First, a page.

Footie fans could be hit by £5,000 mobile penalty


Soccer - World Cup 2014 - Friendly - England v Peru - Wembley Stadium

Mobile data bills could soar close to £500 a day for some football fans heading for Brazil if they're not careful. Fans flying for the 10-day group stage could have to shoulder roaming bills of almost £5,000 - that's more than eight times the cost of the best tickets to the final, according to new research from uSwitch.

How should you insulate yourself from unexpected bill kicks?

First, cap it

Make sure that you haven't opted out of any automatic billing cap. Most networks, with the exception of Giffgaff, have automatic caps of around £40 on international data usage.

But uSwitch warns they're easy to opt out of – they usually involves replying to a text message. "EE customers are best protected from bill shock as they will find data does not work at all overseas unless they buy an add-on," says uSwitch.

Self control

"Data caps that most networks will automatically opt customers into are very easy to opt out of by text," uSwitch telecoms expert Ernest Doku emphasises the point, "and it can be tempting to do so, particularly if footie fans get carried away by World Cup fever and want to send a picture message via Whatsapp or Skype friends and family from the stadium."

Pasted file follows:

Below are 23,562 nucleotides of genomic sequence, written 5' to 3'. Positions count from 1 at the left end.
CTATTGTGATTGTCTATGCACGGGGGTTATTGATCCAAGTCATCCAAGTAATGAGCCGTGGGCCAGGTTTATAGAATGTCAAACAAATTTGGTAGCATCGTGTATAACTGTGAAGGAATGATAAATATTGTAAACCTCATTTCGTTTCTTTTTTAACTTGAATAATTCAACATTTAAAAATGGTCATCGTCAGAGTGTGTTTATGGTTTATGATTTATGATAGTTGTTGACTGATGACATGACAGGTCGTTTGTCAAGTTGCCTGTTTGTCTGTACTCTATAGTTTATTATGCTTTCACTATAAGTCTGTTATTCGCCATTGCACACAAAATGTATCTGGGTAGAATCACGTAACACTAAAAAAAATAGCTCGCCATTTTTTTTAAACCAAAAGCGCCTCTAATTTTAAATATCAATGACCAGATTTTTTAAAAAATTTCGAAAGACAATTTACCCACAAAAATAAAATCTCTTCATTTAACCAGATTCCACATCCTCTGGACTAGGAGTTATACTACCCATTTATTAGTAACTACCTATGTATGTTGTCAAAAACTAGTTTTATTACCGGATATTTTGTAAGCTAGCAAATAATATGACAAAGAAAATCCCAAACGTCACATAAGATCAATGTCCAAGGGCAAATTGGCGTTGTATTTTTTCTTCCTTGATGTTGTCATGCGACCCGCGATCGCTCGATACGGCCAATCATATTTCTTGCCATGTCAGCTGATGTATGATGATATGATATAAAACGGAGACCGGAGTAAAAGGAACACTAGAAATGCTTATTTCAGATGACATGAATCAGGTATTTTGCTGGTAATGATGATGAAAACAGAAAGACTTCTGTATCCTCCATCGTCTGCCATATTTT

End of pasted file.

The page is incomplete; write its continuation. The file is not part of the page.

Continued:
So the bottom line is not to opt out. Every megabyte costs an average of £5 - which could result in a massive post-Brazil trip bill, even from modest use of video streaming, emailing, browsing websites and using Skype.

England fans should keep data roaming switched off and make the most of free Wi-Fi in hotels and cafes, uSwitch advises.

Go local

"The other option is to buy a local SIM card, put it in your phone and top it up once you get to Brazil," Doku says. You could also give your network a call before you leave as they may be able to advise a bundle that'll keep a lid on costs.

Bear in mind that Brazil is a place with weak, chaotic telecoms infrastructure and rampant web crime (the local cyber-criminal community is extremely sophisticated). Delays to stadium construction has also meant delays for implanting telecoms infrastructure.

Brazilian telecoms companies are still dealing with the aftermath of poor infrastructure, few customers and a lack of investment when the industry was privatised in the 1990s. The bandwidth demands on the World Cup are therefore extreme.